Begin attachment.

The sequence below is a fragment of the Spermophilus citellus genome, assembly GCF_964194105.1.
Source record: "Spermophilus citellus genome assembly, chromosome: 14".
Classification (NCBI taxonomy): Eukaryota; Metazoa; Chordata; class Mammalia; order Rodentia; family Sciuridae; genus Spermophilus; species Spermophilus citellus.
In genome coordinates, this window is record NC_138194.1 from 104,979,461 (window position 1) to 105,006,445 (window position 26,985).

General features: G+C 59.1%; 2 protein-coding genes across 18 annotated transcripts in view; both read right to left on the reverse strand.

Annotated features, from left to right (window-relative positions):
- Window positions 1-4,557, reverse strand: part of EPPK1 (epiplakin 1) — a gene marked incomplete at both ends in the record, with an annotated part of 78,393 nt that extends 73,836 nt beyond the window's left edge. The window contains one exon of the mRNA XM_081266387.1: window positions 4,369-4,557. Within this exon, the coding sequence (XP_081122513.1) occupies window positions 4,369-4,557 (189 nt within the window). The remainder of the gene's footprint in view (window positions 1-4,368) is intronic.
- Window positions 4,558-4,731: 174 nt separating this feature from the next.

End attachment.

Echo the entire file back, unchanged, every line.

The sequence below is a fragment of the Spermophilus citellus genome, assembly GCF_964194105.1.
Source record: "Spermophilus citellus genome assembly, chromosome: 14".
Classification (NCBI taxonomy): Eukaryota; Metazoa; Chordata; class Mammalia; order Rodentia; family Sciuridae; genus Spermophilus; species Spermophilus citellus.
In genome coordinates, this window is record NC_138194.1 from 104,979,461 (window position 1) to 105,006,445 (window position 26,985).

General features: G+C 59.1%; 2 protein-coding genes across 18 annotated transcripts in view; both read right to left on the reverse strand.

Annotated features, from left to right (window-relative positions):
- Window positions 1-4,557, reverse strand: part of EPPK1 (epiplakin 1) — a gene marked incomplete at both ends in the record, with an annotated part of 78,393 nt that extends 73,836 nt beyond the window's left edge. The window contains one exon of the mRNA XM_081266387.1: window positions 4,369-4,557. Within this exon, the coding sequence (XP_081122513.1) occupies window positions 4,369-4,557 (189 nt within the window). The remainder of the gene's footprint in view (window positions 1-4,368) is intronic.
- Window positions 4,558-4,731: 174 nt separating this feature from the next.